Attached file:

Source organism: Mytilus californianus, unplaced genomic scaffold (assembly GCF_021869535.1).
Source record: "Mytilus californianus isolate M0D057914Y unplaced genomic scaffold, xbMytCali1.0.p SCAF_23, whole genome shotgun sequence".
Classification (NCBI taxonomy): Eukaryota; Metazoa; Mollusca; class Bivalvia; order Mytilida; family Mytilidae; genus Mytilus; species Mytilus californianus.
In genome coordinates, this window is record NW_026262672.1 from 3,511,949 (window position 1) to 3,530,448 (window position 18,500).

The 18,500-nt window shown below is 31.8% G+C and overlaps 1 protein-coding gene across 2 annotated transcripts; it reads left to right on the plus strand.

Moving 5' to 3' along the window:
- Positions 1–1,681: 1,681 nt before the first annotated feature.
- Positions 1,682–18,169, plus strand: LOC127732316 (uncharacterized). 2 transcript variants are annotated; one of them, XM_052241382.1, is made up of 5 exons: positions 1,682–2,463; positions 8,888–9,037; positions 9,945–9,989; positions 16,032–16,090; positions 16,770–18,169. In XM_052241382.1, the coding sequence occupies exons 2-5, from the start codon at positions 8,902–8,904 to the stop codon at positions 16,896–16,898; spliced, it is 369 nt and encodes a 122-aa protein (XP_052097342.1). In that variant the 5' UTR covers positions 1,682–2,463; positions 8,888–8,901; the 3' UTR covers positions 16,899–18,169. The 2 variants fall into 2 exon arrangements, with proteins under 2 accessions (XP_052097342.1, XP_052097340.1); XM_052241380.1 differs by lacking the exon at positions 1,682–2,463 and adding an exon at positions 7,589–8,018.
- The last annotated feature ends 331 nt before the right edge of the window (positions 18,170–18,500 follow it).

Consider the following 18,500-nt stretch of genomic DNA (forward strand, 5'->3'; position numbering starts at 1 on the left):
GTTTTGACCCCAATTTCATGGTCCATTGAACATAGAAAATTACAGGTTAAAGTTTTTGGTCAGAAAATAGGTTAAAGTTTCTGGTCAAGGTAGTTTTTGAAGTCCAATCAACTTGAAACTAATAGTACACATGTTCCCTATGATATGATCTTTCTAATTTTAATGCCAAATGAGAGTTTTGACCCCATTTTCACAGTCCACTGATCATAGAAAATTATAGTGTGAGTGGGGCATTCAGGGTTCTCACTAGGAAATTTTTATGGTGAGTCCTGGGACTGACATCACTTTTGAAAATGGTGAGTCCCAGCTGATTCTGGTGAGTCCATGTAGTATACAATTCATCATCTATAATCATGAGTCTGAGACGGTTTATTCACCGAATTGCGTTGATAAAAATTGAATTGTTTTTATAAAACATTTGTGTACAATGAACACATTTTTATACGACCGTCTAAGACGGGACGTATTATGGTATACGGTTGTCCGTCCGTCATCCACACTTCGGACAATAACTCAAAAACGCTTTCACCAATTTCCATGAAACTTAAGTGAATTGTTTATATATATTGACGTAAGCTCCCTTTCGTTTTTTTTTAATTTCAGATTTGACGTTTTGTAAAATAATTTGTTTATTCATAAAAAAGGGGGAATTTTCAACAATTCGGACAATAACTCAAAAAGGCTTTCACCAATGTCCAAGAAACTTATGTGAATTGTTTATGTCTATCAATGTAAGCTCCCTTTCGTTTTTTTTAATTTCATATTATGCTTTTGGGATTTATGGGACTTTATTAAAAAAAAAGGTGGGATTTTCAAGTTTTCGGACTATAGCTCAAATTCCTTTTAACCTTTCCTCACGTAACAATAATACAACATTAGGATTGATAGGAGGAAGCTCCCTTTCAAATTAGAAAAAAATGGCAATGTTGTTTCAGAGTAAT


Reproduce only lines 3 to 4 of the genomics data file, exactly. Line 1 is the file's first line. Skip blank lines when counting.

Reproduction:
Classification (NCBI taxonomy): Eukaryota; Metazoa; Mollusca; class Bivalvia; order Mytilida; family Mytilidae; genus Mytilus; species Mytilus californianus.
In genome coordinates, this window is record NW_026262672.1 from 3,511,949 (window position 1) to 3,530,448 (window position 18,500).